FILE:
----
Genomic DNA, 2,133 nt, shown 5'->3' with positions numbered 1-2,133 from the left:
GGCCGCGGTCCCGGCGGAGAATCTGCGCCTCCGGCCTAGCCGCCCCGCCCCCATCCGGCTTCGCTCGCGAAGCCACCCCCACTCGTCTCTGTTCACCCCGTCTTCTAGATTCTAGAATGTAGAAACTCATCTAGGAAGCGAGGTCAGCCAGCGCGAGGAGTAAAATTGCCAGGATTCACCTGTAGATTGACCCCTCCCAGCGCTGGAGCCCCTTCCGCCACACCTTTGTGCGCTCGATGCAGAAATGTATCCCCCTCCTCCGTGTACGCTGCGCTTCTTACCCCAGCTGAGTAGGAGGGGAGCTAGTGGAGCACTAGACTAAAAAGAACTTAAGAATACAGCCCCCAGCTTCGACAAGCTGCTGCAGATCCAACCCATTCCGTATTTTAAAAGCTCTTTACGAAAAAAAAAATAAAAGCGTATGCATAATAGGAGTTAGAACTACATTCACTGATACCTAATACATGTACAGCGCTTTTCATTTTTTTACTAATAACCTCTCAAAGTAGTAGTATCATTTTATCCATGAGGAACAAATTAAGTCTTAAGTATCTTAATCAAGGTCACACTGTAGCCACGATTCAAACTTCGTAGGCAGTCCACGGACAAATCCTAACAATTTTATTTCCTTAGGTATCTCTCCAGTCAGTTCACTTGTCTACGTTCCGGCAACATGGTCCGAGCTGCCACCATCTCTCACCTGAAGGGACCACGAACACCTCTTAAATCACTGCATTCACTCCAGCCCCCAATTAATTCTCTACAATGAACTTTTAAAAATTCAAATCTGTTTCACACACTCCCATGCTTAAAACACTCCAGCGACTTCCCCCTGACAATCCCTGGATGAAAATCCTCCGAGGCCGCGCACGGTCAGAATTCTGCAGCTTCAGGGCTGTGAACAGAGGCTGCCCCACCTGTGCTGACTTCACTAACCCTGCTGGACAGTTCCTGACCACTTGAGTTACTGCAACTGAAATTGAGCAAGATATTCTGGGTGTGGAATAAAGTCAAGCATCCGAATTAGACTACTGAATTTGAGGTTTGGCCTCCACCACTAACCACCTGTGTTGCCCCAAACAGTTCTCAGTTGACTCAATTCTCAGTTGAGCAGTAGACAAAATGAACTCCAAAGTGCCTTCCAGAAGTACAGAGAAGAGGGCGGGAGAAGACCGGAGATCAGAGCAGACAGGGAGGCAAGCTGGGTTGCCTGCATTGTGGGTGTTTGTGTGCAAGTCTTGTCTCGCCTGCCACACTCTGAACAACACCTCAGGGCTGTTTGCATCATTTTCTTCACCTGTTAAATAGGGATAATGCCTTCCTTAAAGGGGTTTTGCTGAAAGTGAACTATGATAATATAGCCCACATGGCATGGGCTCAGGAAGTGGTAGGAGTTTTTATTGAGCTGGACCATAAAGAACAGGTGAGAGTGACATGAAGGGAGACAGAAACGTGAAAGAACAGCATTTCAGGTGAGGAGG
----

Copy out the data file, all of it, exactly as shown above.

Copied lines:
Genomic DNA, 2,133 nt, shown 5'->3' with positions numbered 1-2,133 from the left:
GGCCGCGGTCCCGGCGGAGAATCTGCGCCTCCGGCCTAGCCGCCCCGCCCCCATCCGGCTTCGCTCGCGAAGCCACCCCCACTCGTCTCTGTTCACCCCGTCTTCTAGATTCTAGAATGTAGAAACTCATCTAGGAAGCGAGGTCAGCCAGCGCGAGGAGTAAAATTGCCAGGATTCACCTGTAGATTGACCCCTCCCAGCGCTGGAGCCCCTTCCGCCACACCTTTGTGCGCTCGATGCAGAAATGTATCCCCCTCCTCCGTGTACGCTGCGCTTCTTACCCCAGCTGAGTAGGAGGGGAGCTAGTGGAGCACTAGACTAAAAAGAACTTAAGAATACAGCCCCCAGCTTCGACAAGCTGCTGCAGATCCAACCCATTCCGTATTTTAAAAGCTCTTTACGAAAAAAAAAATAAAAGCGTATGCATAATAGGAGTTAGAACTACATTCACTGATACCTAATACATGTACAGCGCTTTTCATTTTTTTACTAATAACCTCTCAAAGTAGTAGTATCATTTTATCCATGAGGAACAAATTAAGTCTTAAGTATCTTAATCAAGGTCACACTGTAGCCACGATTCAAACTTCGTAGGCAGTCCACGGACAAATCCTAACAATTTTATTTCCTTAGGTATCTCTCCAGTCAGTTCACTTGTCTACGTTCCGGCAACATGGTCCGAGCTGCCACCATCTCTCACCTGAAGGGACCACGAACACCTCTTAAATCACTGCATTCACTCCAGCCCCCAATTAATTCTCTACAATGAACTTTTAAAAATTCAAATCTGTTTCACACACTCCCATGCTTAAAACACTCCAGCGACTTCCCCCTGACAATCCCTGGATGAAAATCCTCCGAGGCCGCGCACGGTCAGAATTCTGCAGCTTCAGGGCTGTGAACAGAGGCTGCCCCACCTGTGCTGACTTCACTAACCCTGCTGGACAGTTCCTGACCACTTGAGTTACTGCAACTGAAATTGAGCAAGATATTCTGGGTGTGGAATAAAGTCAAGCATCCGAATTAGACTACTGAATTTGAGGTTTGGCCTCCACCACTAACCACCTGTGTTGCCCCAAACAGTTCTCAGTTGACTCAATTCTCAGTTGAGCAGTAGACAAAATGAACTCCAAAGTGCCTTCCAGAAGTACAGAGAAGAGGGCGGGAGAAGACCGGAGATCAGAGCAGACAGGGAGGCAAGCTGGGTTGCCTGCATTGTGGGTGTTTGTGTGCAAGTCTTGTCTCGCCTGCCACACTCTGAACAACACCTCAGGGCTGTTTGCATCATTTTCTTCACCTGTTAAATAGGGATAATGCCTTCCTTAAAGGGGTTTTGCTGAAAGTGAACTATGATAATATAGCCCACATGGCATGGGCTCAGGAAGTGGTAGGAGTTTTTATTGAGCTGGACCATAAAGAACAGGTGAGAGTGACATGAAGGGAGACAGAAACGTGAAAGAACAGCATTTCAGGTGAGGAGG